Ted Lewis
Leave it to Edmund White to write a book about gay life in NYC in the 60s and 70s and turn it into a pretentious slog.
Mike Clarke
Reimagining a history.....New York in the 1970s was a 'grungy, dangerous, bankrupt city...' where 'everyone slept till noon.' Telling how the first few lines can pretty much sum up a book almost to the point of needing to go no further. As an isolated, closeted teenager living in the 'burbs I devoured Edmund White's A Boy's Own Story. I couldn't risk Gay Times, let alone porno mags, as if even buying one would somehow be readable on my face or transmitted by bigoted aliens to my family, schoolfr ...more
Dec 21, 2013 Aitziber rated it really liked it
Recommends it for: those interested in the gay writer scene of the 60s and 70s
This one is a tough book to rate. Edmund White devotes much of the book to namedropping and gossip, which can be a complete delight if you know which famous figure he's talking about (oh, those 10 pages about Vladimir Nabokov--I could've read a whole book like that!) or mind-numbing if you don't. The sections about his stays in Venice and The People to Know in Venice were hard to get through.

City Boy is my first White book. I came to him through Randy Shilts' And the Band Played On, as White wa
Jun 09, 2010 Grady rated it it was amazing  ·  review of another edition
A Commentary on a Period Becomes a Novel

For openers to readers who opt to add another book by Edmund White to their library comes this quotation from John Irving: 'Edmund White, a master of the erotic confession, is our most accomplished triathlete of prose - a novelist, biographer, and memoirist. Truly, no other American writer of my generation manages to be all three with such personal passion and veracity.' Strong praise from one of the country's finest writers, but in this reader's opinion,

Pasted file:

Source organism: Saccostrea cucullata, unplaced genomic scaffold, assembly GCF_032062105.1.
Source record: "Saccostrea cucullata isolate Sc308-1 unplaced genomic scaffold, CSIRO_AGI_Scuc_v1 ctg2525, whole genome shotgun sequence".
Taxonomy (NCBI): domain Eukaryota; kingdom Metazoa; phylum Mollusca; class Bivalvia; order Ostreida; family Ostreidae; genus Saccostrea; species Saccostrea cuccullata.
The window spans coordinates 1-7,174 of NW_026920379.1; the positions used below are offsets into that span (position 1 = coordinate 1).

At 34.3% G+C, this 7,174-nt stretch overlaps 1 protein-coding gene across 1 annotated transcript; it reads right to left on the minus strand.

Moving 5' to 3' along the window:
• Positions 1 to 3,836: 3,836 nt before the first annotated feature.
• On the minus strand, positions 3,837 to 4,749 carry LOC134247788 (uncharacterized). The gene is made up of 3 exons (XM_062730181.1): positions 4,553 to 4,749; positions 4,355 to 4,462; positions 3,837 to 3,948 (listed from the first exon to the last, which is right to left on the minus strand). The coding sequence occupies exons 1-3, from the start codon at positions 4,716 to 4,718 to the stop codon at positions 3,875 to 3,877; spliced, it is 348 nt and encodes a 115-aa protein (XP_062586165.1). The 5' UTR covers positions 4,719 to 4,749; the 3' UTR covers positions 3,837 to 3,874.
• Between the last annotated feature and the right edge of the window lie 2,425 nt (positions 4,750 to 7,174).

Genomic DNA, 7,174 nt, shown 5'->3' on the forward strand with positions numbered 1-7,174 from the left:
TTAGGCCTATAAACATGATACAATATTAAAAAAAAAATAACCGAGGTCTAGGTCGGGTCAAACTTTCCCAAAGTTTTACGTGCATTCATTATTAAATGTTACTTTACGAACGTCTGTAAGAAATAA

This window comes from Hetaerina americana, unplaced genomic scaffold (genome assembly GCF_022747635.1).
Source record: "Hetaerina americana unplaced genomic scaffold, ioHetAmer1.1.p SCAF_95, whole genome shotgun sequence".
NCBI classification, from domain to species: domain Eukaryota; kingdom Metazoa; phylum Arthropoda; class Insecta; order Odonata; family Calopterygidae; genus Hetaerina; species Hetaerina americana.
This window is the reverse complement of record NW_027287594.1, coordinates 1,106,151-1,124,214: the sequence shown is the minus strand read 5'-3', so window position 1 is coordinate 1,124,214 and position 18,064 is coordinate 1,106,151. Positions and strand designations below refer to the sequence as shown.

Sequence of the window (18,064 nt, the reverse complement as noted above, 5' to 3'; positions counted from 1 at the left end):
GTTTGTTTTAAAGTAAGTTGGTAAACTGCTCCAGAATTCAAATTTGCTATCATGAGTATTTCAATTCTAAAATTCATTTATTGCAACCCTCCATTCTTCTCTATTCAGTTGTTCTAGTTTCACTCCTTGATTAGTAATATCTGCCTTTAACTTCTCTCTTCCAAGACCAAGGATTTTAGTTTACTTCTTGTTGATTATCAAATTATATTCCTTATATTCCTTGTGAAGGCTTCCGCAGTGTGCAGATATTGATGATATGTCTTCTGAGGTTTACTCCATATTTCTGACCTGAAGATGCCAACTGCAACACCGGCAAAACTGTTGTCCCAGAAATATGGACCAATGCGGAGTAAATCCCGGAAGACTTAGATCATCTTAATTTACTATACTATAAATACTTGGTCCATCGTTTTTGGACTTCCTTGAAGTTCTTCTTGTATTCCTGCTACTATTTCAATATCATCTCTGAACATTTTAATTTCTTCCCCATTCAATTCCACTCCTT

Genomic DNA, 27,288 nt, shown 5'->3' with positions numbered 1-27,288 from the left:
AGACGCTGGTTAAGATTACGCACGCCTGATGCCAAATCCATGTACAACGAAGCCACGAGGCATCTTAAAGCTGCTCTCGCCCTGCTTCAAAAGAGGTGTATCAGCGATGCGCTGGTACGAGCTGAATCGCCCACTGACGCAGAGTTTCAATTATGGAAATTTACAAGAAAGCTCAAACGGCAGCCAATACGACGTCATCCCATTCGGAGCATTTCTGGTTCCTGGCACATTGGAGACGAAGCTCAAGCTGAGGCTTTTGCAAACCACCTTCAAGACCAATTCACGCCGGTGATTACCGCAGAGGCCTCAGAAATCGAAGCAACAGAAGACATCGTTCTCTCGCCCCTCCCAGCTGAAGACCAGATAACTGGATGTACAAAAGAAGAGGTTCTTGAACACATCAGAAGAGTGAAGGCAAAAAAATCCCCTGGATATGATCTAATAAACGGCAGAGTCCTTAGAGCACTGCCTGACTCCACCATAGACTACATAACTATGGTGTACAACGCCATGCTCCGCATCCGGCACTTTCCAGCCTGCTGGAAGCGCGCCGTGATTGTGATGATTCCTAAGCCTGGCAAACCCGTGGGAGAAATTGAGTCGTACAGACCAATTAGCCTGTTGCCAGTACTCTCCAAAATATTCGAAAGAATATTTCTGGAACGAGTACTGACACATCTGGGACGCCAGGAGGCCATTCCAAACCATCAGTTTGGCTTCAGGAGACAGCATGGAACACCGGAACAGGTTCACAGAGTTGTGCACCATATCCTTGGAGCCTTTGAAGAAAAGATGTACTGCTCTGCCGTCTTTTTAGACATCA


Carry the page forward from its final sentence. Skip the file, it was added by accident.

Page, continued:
Ed White describes life in New York City in the 60s and 70s. His status as both gay man and writer are key to his experiences and how he describes them.

The book is more about other people - his friends, lovers, etc - than it is about him. Many famous people feature, including Susan Sontag, William Burroughs, and James Merrill among many other. The book is also more about the signs of the times than it is about him - he describes how the influx of gay men and writers into New York turned it into
At the back of my edition of 'City Boy' is a Q & A with the author where he is asked if after four autobiographical novels and one actual autobiography whether another set of memoir is necessary. The answer is both yes and no.

In actual fact, ‘City Boy’ is is not just another White memoir but is a memoir of New York City during the 60s and 70s, a remarkable time in the city’s history. It is difficult to imagine New York back then from today’s vantage. In the 60s and 70s, New York was a bankr
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Edmund White's novels include Fanny: A Fiction, A Boy's Own Story, The Farewell Symphony, and A Married Man. He is also the author of a biography of Jean Genet, a study of Marcel Proust, The Flâneur: A Stroll Through the Paradoxes of Paris, and, most recently, his memoir, My Lives. Having lived in Paris for many years, he is now a New Yorker and teaches at Princeton University. He was also a membe ...more
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“When we are young... we often experience things in the present with a nostalgia-in-advance, but we seldom guess what we will truly prize years from now.” 20 likes
“I was lucky to live in New York when it was dangerous and edgy and cheap enough to play host to young, penniless artists. That was the era of "coffee shops" as they were defined in New York—cheap restaurants open round the clock where you could eat for less than it would cost to cook at home. That was the era of ripped jeans and dirty T-shirts, when the kind of people who are impressed by material signs of success were not the people you wanted to know.” 11 likes